Core question: Does the candidate reach beyond typical or traditional thinking and strategy?
The candidate has a track record of mobilizing courage, collaboration and a desire to build a better future. Enterprise leaders transcend their limitations. They stretch themselves — and those around them — to create new and distinctively different realities. They join forces with others to deliver change that creates a brighter tomorrow.
Core question: Does the candidate have a legacy of connecting the dots — and creating new dots — to drive improvements in life and work?
The candidate is willing to develop and share resources across the organization. Executives of the past sometimes hoarded talent and funds in fierce battles with colleagues. They built a personal track record of success, often at the expense of colleagues, customers, clients and the enterprise. Enterprise leaders take a different approach. They sacrifice their own short-term gain for the well-being of the enterprise.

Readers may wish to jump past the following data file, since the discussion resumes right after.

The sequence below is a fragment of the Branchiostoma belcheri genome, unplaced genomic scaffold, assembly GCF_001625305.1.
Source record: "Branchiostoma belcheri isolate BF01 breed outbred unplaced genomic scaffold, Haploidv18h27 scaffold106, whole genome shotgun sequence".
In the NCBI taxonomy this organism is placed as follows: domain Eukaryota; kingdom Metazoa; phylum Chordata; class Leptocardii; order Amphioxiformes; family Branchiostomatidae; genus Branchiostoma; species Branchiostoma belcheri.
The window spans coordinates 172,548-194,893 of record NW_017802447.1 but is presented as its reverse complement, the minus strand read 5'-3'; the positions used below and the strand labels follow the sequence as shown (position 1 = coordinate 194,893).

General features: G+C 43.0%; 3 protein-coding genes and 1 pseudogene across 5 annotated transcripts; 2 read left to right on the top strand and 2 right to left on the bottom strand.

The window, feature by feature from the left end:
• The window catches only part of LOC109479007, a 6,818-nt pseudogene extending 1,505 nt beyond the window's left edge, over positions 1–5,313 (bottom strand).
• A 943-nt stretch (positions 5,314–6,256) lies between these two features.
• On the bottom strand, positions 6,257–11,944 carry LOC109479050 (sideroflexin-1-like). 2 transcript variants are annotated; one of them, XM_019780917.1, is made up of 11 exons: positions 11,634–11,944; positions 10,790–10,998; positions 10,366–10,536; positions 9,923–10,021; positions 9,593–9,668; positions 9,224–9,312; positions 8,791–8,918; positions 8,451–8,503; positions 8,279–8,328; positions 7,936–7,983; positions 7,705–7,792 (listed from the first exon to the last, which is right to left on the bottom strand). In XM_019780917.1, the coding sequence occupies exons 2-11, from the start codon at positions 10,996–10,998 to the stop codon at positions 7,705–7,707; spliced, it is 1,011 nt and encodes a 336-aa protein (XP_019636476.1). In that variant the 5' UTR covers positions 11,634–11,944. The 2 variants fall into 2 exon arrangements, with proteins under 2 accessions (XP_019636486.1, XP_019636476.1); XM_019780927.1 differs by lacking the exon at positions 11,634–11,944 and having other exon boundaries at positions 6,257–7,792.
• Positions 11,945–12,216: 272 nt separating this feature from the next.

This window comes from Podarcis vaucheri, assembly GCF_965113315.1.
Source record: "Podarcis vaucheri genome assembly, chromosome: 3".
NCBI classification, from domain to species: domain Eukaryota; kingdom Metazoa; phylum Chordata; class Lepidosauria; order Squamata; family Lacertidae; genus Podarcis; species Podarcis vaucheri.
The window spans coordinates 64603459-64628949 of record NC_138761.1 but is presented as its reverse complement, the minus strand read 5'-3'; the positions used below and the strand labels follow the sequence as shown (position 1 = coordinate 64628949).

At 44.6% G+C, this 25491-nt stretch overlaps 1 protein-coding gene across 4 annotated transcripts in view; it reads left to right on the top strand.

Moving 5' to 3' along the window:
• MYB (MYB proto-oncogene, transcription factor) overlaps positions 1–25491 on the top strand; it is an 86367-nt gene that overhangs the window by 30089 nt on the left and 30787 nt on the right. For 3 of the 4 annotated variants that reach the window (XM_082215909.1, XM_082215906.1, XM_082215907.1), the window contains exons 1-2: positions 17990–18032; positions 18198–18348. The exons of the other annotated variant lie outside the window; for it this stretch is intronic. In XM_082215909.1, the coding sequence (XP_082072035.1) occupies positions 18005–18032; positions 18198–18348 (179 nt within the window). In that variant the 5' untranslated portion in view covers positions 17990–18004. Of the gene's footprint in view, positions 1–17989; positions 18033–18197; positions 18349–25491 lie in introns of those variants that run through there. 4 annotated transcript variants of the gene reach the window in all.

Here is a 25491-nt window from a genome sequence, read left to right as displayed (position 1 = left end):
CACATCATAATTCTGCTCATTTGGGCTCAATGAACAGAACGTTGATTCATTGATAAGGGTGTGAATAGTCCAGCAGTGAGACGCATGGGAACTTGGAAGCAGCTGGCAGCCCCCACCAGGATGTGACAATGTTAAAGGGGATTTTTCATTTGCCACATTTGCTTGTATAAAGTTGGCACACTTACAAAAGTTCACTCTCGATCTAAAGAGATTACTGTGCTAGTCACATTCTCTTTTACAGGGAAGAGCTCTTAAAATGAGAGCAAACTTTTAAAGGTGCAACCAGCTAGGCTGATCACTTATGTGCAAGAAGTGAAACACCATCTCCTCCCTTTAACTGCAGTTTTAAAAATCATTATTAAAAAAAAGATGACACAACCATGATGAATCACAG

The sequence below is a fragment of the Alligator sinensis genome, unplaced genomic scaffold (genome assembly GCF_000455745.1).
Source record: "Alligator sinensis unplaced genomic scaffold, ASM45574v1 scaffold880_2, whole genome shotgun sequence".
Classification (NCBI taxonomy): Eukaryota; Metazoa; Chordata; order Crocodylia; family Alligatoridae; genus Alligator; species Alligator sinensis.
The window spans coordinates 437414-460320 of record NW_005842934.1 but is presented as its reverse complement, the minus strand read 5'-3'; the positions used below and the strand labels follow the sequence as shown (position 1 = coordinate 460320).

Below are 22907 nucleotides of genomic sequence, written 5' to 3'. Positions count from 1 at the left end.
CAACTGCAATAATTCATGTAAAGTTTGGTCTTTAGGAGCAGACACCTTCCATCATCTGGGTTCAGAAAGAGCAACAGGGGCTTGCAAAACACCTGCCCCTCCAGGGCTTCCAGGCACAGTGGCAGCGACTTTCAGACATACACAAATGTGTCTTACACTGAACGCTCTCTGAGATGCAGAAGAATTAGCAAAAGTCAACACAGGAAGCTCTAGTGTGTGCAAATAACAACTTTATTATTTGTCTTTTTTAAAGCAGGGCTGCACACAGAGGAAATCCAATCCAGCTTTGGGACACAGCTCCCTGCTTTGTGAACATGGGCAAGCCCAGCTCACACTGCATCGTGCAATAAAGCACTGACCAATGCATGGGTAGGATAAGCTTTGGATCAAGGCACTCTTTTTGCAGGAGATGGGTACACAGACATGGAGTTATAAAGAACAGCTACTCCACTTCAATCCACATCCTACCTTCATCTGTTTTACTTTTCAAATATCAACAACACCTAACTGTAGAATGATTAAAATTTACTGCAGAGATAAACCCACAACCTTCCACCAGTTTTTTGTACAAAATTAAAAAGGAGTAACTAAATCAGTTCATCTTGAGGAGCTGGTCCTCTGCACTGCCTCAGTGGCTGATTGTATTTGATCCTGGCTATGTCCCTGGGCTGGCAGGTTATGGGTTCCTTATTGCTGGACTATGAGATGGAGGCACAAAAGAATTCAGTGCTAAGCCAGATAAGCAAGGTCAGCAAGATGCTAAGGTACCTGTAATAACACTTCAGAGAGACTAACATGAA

Core question: Is the candidate willing to develop and share talent and resources across the enterprise to fulfill purpose and vision?
The candidate has pursued a career anchored in mission/purpose, vision/values, strategy and talent. Enterprise leaders commit to mission or purpose. They can see where an organization is headed, including how it could emerge in a best-case scenario. They build strategies to fulfill purpose and vision, knowing that human capital is the “secret sauce” to get them there.
As you meet and interview candidates, ask them to reflect on your organization and past employers:
• Purpose. How do you view our purpose?
• Vision. Assuming this organization continues to live its purpose, what could it become?